Victoria Square stands on what was originally a field called Ferney’s close. There was a diagonal path across the field, which remains the path today.
The four sides of the square are different from each other and were built in stages. The first was Landsdown Place in 1835 on the north-east side. At No. 13 is a plaque to Dr William Budd, who discovered that cholera was caused by polluted water, not bad air as people had thought.
Next was Royal Promenade to the north-west. It was built in the style of a palace, including the royal coat of arms about the central houses, in the unsuccessful hope of attracting Queen Victoria to stay there if she ever visited Bristol. Numbers 3, 4 and 5 were destroyed by bombing in WWII but flawlessly rebuilt.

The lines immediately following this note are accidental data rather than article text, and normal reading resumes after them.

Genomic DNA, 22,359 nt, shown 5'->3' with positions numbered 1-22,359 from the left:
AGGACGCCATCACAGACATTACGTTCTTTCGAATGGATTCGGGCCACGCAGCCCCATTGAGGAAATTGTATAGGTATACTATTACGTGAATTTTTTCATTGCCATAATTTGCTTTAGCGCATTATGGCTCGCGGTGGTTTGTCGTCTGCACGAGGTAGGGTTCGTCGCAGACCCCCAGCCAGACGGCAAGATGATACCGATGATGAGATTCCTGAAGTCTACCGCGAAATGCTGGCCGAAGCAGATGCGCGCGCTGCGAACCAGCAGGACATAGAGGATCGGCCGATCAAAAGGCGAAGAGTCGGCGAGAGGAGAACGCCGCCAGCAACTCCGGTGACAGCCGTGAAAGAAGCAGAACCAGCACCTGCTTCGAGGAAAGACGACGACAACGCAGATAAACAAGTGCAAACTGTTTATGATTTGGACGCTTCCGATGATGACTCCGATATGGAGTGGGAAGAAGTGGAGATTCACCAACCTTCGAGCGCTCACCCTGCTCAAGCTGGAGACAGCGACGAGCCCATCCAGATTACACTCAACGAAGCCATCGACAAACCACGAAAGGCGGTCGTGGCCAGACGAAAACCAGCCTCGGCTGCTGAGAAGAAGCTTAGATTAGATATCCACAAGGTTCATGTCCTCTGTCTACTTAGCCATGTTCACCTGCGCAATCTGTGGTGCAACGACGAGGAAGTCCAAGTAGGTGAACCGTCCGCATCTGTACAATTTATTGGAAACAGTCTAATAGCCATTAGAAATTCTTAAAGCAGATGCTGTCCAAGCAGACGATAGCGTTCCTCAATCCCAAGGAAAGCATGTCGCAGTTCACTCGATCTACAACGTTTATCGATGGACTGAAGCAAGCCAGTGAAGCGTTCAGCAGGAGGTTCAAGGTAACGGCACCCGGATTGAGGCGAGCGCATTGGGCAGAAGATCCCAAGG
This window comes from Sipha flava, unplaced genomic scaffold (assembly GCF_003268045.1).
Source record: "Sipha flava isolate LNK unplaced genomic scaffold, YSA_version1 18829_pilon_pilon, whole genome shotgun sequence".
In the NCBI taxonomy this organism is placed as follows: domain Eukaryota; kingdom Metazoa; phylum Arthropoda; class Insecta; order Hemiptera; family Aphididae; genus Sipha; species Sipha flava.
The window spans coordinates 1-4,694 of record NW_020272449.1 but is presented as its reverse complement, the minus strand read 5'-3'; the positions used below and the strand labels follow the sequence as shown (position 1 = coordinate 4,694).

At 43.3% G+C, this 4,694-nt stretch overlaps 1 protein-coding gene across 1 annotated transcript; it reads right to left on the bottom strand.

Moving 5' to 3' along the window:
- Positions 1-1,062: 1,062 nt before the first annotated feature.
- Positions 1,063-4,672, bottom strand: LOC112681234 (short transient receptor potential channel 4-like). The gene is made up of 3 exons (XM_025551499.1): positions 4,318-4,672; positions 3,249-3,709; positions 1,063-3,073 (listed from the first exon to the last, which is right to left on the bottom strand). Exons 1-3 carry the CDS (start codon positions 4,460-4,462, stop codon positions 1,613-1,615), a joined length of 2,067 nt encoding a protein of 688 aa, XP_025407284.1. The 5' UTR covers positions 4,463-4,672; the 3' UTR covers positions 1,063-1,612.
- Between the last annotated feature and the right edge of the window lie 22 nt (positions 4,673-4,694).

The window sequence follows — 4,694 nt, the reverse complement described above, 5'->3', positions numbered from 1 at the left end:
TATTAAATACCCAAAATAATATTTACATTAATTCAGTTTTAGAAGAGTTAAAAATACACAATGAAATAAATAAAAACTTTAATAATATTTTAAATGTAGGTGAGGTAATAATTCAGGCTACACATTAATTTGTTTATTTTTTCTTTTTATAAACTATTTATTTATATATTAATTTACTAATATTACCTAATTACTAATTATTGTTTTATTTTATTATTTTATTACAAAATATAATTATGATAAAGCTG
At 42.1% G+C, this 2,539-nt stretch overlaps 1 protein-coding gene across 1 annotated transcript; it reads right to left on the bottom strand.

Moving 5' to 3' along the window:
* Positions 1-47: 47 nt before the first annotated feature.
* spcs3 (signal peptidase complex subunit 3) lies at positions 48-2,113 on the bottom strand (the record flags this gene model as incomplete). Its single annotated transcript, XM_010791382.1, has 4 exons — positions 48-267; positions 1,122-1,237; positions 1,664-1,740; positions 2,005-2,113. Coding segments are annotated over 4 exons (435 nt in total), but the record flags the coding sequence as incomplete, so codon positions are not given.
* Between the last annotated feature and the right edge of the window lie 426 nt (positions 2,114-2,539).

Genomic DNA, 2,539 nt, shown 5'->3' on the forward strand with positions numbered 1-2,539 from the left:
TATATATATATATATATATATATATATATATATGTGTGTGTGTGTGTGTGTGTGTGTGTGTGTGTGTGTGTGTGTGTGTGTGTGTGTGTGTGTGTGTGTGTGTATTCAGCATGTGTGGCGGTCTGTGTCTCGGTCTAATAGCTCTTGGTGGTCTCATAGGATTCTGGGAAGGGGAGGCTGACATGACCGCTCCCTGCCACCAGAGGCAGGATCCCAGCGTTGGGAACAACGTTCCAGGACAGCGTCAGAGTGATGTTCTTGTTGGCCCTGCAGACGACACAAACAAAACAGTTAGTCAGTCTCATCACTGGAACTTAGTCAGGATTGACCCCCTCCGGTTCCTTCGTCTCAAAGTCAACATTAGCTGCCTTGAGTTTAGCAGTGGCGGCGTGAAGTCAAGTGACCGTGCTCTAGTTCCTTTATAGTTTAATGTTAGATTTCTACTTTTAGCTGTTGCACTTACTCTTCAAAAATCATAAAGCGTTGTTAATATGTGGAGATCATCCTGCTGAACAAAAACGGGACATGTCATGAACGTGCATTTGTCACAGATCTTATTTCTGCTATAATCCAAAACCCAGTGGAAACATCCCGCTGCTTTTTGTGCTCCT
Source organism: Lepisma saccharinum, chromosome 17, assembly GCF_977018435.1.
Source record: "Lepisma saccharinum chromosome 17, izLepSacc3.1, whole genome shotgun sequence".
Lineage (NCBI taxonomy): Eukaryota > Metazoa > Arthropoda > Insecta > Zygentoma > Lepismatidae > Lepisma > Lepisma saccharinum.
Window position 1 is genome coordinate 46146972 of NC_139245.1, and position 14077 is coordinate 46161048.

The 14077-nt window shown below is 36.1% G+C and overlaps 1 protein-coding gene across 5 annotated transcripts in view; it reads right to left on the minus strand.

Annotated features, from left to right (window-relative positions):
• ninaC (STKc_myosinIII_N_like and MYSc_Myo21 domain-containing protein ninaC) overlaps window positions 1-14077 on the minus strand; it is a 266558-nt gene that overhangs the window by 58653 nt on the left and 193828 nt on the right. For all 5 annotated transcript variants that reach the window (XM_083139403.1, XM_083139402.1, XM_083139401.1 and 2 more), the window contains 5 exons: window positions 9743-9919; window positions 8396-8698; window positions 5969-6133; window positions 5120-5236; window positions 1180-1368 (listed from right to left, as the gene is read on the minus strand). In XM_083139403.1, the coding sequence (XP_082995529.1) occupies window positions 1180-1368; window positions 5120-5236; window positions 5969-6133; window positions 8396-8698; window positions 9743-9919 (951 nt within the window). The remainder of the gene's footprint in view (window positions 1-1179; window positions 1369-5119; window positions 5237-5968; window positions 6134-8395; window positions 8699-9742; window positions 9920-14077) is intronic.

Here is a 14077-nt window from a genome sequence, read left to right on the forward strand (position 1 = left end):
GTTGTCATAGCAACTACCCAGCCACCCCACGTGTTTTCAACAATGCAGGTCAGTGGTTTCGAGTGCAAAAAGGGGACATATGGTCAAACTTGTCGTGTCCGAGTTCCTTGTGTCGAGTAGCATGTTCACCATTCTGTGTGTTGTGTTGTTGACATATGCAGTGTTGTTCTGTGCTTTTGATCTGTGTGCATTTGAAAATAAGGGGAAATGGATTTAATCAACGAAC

The south-west side was built next; famous cricketer W.G. Grace lived at No. 15, which is marked with a Blue Plaque. By the time the fourth side of the square was completed, terraces were out of fashion with the well-to-do, and villas were built instead.
When the square was begun it had a pleasure garden with statuary, some of which remains lying on the grass. In Victorian times, the gardens were railed off and the public were restricted to the diagonal path. This path – not the one through St Andrew’s Churchyard – is Birdcage Walk.
There was a tunnel under the path to allow the residents’ children to play in both gardens without having to encounter the public on the footpath. The tunnel has been filled in but its top can just be seen about 20 yards short of the south-east end of the path, on the south side of the low wall. The railings were removed as part of the war effort in WWII and not replaced.
Some of the trees are from the original 1840s planting.